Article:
Melrose–A few years ago Mark “Bunker” and Pam Hill’s daughter, Brianna, was in a car accident. She called her dad, and he explained to her how things would work when emergency personnel arrived to help.

Hill’s experience as a firefighter and first responder came in handy.

“Folks are having one of the worst days in their lives and they expect somebody to show up,” he said.

In order for that to happen, people have to volunteer as local firefighters or emergency medical technicians (EMTs). 

“Everybody’s busy, with their lives, families, job, but you gotta step up and say, ‘I’m gonna volunteer for this organization,” he said.

Hills feels fortunate his current employer, Coborn’s in Melrose, allows him to take calls during the day. 

“He (his boss, Craig Zilka) was very receptive and said, ‘If you have to go, go,’” Hill recalls when first telling Zilka he was a firefighter hoping to go on daytime calls.   

The Melrose Fire Department is looking for five new firefighters, to fill their 30-member roster, said Tom Budde, fire chief. A person must be age 18 or older and fill out an application form that they can get at the Melrose City Center. 

“There’s an interview process, a basic physical agility test and once selected a physical at the city’s expense,” said Hill, adding, “You don’t have to be strong, you just have to be in fairly decent shape.”  

Once selected, Hill said, “we find you some gear, give you a pager and start you on the road.” 

That includes 180 hours of combined Essentials of Firefighting and First Responder EMS training, over a two-year span. There are monthly training meetings the first and third Mondays.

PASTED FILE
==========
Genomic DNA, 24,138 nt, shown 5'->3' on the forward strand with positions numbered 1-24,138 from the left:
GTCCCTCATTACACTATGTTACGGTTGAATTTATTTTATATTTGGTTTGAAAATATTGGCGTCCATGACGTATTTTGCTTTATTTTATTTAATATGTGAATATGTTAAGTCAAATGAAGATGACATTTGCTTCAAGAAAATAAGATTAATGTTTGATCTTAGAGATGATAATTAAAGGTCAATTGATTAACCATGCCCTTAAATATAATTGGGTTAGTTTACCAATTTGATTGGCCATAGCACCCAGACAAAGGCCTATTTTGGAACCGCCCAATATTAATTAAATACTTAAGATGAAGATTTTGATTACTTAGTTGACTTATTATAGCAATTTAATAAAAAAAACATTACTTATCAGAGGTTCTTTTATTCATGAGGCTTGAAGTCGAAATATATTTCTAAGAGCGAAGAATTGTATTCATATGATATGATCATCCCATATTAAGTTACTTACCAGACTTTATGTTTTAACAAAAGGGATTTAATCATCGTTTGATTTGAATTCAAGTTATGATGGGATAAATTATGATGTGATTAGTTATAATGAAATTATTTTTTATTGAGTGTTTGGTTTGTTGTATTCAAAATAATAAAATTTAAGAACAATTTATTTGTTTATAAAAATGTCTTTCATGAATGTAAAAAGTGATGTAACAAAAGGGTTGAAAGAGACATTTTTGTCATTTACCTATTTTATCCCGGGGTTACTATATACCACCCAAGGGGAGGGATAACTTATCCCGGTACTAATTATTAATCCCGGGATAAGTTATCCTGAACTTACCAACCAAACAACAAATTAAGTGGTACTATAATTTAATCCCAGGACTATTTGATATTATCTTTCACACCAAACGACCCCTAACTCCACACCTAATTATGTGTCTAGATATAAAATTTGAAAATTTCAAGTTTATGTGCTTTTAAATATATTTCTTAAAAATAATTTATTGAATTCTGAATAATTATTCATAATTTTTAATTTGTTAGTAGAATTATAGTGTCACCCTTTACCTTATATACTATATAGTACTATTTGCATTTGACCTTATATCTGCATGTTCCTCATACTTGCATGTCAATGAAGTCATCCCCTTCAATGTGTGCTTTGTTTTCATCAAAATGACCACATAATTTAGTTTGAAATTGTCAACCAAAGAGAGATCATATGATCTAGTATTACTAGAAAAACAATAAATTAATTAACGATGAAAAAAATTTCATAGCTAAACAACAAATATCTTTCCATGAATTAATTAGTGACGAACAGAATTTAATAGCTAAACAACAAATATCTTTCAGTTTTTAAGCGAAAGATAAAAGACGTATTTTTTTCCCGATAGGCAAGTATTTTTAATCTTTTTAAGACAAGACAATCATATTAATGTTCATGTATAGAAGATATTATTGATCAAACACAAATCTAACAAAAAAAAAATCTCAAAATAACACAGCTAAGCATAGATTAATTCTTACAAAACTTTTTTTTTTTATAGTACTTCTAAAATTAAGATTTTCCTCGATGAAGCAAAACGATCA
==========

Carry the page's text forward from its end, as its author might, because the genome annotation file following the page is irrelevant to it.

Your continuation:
Hill has been a firefighter for close to 39 years, dating back to 1979 when he was on fire and ambulance crews in Clarkfield where he and Pam lived before moving to Melrose. 

Smiling, he recalls one of his first firefighting calls near Clarkfield, one January in the late 1970s, when they wore long coats and long rubber boots. It was a barn fire, he thought about 2 ½ miles out of town but ended up being eight miles.  

“Back then we could ride on the back of the truck, so I jumped on the back of a truck. It was really cold. I got close to the fire to warm up,” said Hill.  

Training he received in Clarkfield sped up the process of him becoming a Melrose firefighter almost 25 years ago. 

“There was an opening, and I expressed an interest. I had the medical training and the essentials of a firefighter. It was a matter of learning the local protocols. Every agency does things a little differently,” said Hill.  

At the time Ralph Revermann was the fire chief. Since then Hill has worked under the helm of other fire chiefs, including Jeremy Kraemer and Tom Budde. Hill has held offices, including assistant chief and training officer. 

He explains new firefighters are assigned a mentor for the first 1 ½ years. 

“They get to a scene and tag along with their mentor who explains what needs to be done. Other times they will get together and open the doors on a truck and see where different equipment is stored,” said Hill. 

There are limitations when junior firefighters go on calls that first year. 

“A lot of times things start making sense as they piece together things,” he said. “They find a comfort level and get more assertive.” 

When responding to calls, there are jobs for everyone, Hill said. Firefighters bring their own strengths to the department.